Although I’ve traveled to Italy several times, I’ve never been to Venice except in my imagination. I may never get there, given its fragility. Yet this third nonfiction book set there actually makes me feel as though I’ve wandered its narrow streets, listened to the lapping water of the canals, and chatted with the people who live there. The biggest reason for this is Berendt’s captivating prose and the people and their stories he brings to life. I found the endpapers helpful too, with their map of Venice marked with locations from the book.
Berendt, best known for Midnight in the Garden of Good and Evil, arrives in Venice three days after a fire destroys the historic opera house La Fenice on 29 January 1996. His vivid description of the fire draws on first-person accounts, notably that of eight-six-year-old Archimede Seguso, a master artisan of glass sculptures. His family’s home is just across a small canal from the back of La Fenice, but after testing the wind direction Seguso decides there is no danger and they stay watching the mostly wooden structure burn.
Of course, I couldn’t help thinking of Notre Dame in Paris, which like La Fenice was undergoing restoration at the time of the fire. How much harder to fight such a fire in Venice, especially since the canal behind the opera house which would normally be used as a source of water by the firefighters had been drained for dredging.
The story of La Fenice runs through the book, the swirling rumors and recriminations, the false starts and failures in rebuilding. Meanwhile Berendt shares with us the other stories he pursues, such as the controversy around Ezra Pound’s papers, said to have been misappropriated by a couple, unconsciously replaying Henry James’s The Aspern Papers, a novel set in Venice.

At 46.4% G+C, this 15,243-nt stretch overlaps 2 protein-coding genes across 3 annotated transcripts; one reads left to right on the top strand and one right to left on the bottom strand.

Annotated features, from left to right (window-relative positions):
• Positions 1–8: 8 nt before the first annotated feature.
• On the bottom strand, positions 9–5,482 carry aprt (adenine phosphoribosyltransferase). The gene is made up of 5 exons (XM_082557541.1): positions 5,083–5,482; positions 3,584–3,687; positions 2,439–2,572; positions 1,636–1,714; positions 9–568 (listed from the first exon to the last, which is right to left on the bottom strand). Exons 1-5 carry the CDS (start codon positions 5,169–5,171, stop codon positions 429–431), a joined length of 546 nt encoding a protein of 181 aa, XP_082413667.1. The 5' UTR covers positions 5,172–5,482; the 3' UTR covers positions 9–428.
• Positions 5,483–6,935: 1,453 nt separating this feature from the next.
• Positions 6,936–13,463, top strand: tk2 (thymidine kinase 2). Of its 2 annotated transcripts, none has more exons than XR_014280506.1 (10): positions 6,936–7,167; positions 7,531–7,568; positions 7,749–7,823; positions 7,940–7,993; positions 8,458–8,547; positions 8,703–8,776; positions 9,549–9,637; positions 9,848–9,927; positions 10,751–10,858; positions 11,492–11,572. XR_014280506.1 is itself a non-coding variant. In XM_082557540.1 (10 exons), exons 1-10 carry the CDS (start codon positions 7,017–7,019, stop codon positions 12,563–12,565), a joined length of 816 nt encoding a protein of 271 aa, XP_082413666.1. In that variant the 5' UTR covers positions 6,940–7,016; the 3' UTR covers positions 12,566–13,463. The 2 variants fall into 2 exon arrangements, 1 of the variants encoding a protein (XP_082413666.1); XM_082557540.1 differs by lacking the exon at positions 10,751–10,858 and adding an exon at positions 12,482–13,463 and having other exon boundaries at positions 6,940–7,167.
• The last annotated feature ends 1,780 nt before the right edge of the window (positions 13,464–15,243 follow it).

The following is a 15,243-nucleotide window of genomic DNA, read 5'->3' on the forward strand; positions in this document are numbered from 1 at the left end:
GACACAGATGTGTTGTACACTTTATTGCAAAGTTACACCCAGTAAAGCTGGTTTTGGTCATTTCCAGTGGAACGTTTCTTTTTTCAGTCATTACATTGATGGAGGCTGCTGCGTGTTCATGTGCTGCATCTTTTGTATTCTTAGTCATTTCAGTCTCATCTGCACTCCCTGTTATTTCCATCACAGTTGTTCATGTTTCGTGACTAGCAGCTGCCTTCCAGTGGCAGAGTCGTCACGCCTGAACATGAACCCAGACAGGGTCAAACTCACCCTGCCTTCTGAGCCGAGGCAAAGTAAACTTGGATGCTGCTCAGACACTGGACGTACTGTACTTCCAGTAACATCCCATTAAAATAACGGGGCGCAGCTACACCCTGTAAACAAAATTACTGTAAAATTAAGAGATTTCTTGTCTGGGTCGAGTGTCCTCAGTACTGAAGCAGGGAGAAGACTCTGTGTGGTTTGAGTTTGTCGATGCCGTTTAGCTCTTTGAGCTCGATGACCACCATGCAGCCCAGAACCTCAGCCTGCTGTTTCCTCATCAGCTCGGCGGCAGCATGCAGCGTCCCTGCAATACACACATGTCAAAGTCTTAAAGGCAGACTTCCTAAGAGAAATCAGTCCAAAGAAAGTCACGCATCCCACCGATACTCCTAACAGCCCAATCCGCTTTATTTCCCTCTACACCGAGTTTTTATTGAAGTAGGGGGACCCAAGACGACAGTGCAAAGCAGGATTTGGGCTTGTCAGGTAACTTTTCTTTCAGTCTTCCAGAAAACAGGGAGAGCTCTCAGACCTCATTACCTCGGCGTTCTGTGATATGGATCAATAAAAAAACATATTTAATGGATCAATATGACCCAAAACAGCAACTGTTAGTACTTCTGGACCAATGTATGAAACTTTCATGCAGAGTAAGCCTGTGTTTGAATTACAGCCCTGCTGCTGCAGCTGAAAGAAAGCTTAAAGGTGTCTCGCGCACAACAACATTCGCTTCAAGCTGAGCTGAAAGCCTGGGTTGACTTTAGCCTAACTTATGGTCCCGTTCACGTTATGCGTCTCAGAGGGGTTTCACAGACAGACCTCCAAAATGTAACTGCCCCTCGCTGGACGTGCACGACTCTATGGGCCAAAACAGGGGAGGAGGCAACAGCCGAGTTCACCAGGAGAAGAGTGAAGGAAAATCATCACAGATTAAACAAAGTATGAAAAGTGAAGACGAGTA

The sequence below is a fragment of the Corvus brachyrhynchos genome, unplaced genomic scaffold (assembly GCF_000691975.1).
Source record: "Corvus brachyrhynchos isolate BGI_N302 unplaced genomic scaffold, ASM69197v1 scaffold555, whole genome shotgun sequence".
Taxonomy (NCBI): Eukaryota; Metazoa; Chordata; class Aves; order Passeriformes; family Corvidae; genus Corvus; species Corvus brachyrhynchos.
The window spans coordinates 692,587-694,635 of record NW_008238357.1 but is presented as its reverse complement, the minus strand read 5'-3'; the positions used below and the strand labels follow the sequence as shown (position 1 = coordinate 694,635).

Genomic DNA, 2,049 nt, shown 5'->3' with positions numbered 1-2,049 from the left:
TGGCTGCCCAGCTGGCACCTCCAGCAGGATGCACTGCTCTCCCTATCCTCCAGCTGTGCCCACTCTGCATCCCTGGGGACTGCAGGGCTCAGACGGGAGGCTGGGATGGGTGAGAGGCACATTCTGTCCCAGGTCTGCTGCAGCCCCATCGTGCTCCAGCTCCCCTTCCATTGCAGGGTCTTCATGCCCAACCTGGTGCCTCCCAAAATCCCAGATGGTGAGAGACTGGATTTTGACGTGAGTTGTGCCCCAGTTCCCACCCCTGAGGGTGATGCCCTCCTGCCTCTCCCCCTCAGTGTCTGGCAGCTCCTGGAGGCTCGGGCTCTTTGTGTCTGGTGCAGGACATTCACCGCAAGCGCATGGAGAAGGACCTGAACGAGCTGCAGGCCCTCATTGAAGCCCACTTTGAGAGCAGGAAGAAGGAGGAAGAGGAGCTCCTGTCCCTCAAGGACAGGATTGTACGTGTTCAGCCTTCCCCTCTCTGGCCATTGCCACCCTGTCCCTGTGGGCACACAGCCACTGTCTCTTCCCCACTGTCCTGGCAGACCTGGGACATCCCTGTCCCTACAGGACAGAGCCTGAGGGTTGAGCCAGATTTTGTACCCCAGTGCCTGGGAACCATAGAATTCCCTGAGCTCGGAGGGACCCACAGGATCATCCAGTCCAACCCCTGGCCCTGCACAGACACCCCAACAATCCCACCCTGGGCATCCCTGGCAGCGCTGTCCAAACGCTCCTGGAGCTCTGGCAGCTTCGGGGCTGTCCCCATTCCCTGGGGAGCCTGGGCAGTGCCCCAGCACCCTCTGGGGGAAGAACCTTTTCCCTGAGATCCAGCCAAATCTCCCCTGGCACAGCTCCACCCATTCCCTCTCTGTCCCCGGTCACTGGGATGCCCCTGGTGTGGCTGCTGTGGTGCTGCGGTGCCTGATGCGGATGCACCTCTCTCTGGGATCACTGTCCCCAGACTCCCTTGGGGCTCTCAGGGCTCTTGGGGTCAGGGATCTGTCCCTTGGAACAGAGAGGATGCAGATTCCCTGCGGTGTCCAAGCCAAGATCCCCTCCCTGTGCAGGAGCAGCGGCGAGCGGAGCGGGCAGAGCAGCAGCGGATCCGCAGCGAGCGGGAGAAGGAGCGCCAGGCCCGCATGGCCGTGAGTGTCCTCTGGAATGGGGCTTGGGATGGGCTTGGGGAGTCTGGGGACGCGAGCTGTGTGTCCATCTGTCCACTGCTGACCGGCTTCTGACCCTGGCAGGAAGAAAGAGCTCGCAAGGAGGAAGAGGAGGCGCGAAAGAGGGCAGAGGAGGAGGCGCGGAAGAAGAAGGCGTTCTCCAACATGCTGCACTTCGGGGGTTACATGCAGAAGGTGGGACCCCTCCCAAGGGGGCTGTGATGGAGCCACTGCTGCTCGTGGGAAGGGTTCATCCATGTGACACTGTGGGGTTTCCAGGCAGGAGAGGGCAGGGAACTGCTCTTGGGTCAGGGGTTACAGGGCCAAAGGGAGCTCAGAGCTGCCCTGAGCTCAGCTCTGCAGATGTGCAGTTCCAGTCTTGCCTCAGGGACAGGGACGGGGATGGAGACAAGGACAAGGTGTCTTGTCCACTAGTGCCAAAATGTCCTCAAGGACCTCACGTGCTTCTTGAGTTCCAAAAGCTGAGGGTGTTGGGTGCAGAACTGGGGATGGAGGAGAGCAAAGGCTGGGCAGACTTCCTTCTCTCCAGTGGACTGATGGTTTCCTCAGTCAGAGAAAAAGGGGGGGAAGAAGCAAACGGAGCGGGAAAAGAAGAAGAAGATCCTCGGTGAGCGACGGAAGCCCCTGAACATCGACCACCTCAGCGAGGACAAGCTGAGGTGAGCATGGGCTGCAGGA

The author finds people who share extraordinary stories with him, such as this one about Peggy Guggenheim, the last owner of the Unfinished Palazzo: “‘Peggy was notoriously stingy. She hired the city’s corpse collector as her gondolier, because he was available at a better price. She didn’t seem to mind that he serenaded her with funeral dirges and that he was very often drunk.’”
We meet many fascinating present-day (the book was published in 2005) people as well, such as a young man who desperately wants to preserve his family’s life in Palazzo Barbaro, even as the Venetian law that inheritances must be split equally among siblings (one of whom spends his time watching replays of space launches and composing a national anthem for Mars) means they must lose most of it. We meet a man who shares his theory for successful rat poison, which has made him fabulously wealthy, and an elderly aristocrat who is “writing a book proving the existence of reality! It is already two thousand pages long.”
Best of all, we get a sense of how things work (or don’t) in Venice. One person tells the author, “Everything is negotiable in Venice. I mean everything . . . even jail terms . . . You should even get to know a taxi driver, too, because otherwise the rates can be horribly expensive.” Another points out that the murky end to the investigation into the fire is the perfect ending: “ ‘an unsolved mystery . . . It stimulates the imagination, gives people the freedom to make up any scenario they want.’”
That last is a little unsettling given the current climate in the U.S., but the advice Berendt is given at the start of the book sets the tone for his experience: “Everyone in Venice is acting . . . Venetians never tell the truth. We mean precisely the opposite of what we say.’” And if that makes you think of the Liar’s Paradox, then welcome to Venice.
Is there a place you’ve always wanted to visit? Have you read a book that seemed to put you there?